Workload Management Classification with IPE Queries
Incremental Planning and Execution (IPE) is a framework within the database that provides a method to improve plans for complex queries. It does this by breaking a plan into “fragments” and interleaving optimization and AMP execution.
Workload management uses classification criteria that relies on knowledge of the query plan to associate a query to a given workload. This posting explains how the classification process functions when only a fragment of the plan is available before the query begins to execute.
What is IPE
The basic approach used by IPE is as follows:
This can result in a more optimal overall plan and provide out-of-the-box performance benefit when processing the more complex queries on a platform.
Static vs. Dynamic Query Plans
In Teradata Database 15.0 and above, the optimizer first builds a static plan (the non-IPE plan). The optimizer then automatically examines each static plan looking for candidate queries and applies IPE, if appropriate. For queries selected to be IPE queries the optimizer then builds a dynamic plan a fragment at a time. The second fragment cannot be built until the first fragment completes execution.
You can view the dynamic plan by issuing a DYNAMIC EXPLAIN command. However, if you do that, all the fragments but the first will be executed so that the output will contain all steps in the dynamic plan. Depending on the complexity of the request, this could take some time and will cause additional resources to be used on the platform, just as though the query were be executed. Use DYNAMIC EXPLAIN commands selectively and not at busy times.
A dynamic plan may be different from a static plan for the same query. For example, the order of joins and the type of joins used could be different, and estimated processing time is likely to be less.
Classification Process with IPE Queries
When a query uses a dynamic (IPE) plan, the TASM classification process only has information about the first fragment. That is incomplete for classification purposes. For example, the first fragment may not include all the objects that will be processed in the query, or the type of joins that will be used. Using an IPE-specific dynamic plan, TASM only has the information on the initial few steps of the query that is included in the first fragment, and until the optimizer builds the plan for the next fragment, information about the subsequent fragments of the query is unavailable.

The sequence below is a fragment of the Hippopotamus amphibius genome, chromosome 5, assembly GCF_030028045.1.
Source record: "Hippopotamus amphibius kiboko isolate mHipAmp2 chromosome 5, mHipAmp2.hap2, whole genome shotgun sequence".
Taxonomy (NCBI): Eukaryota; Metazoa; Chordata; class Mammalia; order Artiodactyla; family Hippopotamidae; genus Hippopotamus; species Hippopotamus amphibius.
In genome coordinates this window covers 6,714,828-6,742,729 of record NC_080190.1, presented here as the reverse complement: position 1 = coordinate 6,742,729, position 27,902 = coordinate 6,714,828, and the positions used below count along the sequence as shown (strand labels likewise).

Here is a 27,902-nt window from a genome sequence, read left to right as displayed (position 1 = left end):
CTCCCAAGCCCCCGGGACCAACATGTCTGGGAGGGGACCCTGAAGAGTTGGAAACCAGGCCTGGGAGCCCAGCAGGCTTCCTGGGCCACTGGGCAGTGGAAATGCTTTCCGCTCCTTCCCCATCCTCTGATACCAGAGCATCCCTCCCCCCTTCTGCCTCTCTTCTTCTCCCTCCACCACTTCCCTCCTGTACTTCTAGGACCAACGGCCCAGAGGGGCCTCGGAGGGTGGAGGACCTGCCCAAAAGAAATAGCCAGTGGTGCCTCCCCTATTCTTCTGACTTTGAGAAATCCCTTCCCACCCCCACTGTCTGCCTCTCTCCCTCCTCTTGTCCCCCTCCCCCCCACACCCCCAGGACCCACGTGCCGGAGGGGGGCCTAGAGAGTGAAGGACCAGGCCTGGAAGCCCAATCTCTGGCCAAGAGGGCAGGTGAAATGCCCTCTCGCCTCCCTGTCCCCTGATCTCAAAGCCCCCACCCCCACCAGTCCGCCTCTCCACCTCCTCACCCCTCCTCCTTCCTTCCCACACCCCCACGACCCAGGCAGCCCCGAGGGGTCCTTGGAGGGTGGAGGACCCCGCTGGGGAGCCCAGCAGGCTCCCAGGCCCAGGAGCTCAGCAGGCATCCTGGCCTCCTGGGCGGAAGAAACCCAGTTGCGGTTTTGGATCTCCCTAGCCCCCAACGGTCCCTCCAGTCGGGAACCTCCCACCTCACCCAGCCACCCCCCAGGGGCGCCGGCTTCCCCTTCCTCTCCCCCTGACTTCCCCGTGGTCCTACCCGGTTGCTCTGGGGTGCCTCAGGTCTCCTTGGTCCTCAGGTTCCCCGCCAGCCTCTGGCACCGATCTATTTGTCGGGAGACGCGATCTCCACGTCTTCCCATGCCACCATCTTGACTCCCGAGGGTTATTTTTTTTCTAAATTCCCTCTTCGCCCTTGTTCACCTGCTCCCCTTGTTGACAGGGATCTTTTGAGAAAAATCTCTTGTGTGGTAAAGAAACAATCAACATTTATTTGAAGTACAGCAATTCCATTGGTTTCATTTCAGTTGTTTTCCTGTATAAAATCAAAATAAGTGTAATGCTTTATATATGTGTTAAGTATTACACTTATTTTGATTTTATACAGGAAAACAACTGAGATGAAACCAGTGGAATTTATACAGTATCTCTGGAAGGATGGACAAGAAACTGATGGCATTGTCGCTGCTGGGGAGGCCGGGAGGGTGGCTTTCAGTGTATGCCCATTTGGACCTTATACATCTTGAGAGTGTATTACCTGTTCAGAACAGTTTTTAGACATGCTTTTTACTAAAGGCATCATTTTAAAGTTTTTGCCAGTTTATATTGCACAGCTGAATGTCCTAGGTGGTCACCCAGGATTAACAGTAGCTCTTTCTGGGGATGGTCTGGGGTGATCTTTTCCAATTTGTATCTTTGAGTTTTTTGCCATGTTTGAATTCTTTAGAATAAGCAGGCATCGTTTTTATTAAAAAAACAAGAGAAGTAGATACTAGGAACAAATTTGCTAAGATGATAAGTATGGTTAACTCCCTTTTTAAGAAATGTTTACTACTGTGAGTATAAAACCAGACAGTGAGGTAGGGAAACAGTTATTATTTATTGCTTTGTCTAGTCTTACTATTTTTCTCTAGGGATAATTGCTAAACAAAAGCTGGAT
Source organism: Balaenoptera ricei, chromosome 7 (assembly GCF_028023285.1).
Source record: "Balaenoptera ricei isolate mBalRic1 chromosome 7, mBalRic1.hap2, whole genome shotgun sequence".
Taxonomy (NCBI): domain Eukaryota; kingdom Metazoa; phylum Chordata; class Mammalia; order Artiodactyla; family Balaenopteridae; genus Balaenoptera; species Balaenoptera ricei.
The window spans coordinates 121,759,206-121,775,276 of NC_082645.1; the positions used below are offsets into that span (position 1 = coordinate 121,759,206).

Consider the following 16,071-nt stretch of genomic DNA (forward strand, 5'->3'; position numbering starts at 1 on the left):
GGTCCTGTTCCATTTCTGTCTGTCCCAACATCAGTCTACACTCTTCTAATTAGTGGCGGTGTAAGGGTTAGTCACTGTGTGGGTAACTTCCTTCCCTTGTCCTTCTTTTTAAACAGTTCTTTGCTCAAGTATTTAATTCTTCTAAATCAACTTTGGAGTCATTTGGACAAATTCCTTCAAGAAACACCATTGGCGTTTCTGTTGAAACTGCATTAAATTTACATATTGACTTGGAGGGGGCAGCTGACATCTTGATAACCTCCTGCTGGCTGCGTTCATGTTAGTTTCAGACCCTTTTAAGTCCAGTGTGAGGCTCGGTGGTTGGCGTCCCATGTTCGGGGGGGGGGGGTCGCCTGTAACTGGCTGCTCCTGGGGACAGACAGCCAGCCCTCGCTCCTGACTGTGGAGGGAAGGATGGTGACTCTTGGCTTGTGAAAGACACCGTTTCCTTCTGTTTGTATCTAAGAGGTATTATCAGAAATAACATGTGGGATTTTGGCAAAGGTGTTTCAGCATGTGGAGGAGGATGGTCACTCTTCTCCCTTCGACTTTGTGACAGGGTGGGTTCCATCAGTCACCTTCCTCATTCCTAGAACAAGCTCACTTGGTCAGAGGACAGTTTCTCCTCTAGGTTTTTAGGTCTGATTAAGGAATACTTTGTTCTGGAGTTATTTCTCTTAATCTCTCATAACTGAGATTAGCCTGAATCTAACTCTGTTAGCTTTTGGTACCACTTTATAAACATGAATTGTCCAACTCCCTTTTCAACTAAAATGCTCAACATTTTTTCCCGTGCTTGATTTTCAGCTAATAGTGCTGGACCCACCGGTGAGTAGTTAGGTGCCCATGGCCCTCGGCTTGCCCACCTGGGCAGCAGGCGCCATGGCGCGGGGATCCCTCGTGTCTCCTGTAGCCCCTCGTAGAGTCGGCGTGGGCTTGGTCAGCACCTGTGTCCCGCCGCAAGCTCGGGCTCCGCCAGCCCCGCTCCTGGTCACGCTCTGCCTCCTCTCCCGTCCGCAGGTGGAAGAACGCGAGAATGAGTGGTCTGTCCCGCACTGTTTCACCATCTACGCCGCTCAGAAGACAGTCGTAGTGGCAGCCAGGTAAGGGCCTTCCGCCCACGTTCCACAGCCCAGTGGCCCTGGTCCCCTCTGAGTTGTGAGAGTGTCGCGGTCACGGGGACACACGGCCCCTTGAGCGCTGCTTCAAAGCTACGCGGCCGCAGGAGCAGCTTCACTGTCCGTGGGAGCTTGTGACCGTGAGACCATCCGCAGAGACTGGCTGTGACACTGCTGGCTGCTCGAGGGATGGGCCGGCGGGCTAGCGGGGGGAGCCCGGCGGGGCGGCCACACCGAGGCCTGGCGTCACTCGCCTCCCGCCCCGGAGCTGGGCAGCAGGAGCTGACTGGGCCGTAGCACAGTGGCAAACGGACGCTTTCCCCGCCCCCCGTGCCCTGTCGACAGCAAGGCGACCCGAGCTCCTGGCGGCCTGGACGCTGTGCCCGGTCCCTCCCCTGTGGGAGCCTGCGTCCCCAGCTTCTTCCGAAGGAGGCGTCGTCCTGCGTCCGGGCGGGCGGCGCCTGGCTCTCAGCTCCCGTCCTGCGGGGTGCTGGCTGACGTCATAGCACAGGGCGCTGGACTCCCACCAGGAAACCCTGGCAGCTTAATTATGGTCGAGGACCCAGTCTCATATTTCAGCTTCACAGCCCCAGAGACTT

Classification works in the following way with IPE queries:
Since TASM/TIWM does not have the complete view of the query characteristics based solely on dynamic plans, all rule criteria may not be able to be applied, particularly rules that include things like estimated step times, or types of joins that a given table might be involved in. All step-level criteria for steps not within the first fragment are unknown until the subsequent fragments are optimized.
Taking this into account, and to minimize the need to change existing rule sets, TASM, by default, simply ignores step level criteria when faced with IPE query dynamic plans. This includes the first criteria.
Specific rule criteria that are ignored by TASM when attempting to classify an IPE query to a TASM object include the following:
Workload Management allows you to use IPE as a classification criterion for workload, filter, and throttle rules. This allows you to identify IPE requests being executed and manage them differently from non-IPE requests, if you wish.
You can identify which requests are IPE queries, and which are not, by examining the DBC.DBQLogTbl table. The NumFragments field in that table is NULL for non-IPE requests and reports the number of fragments for IPE requests.
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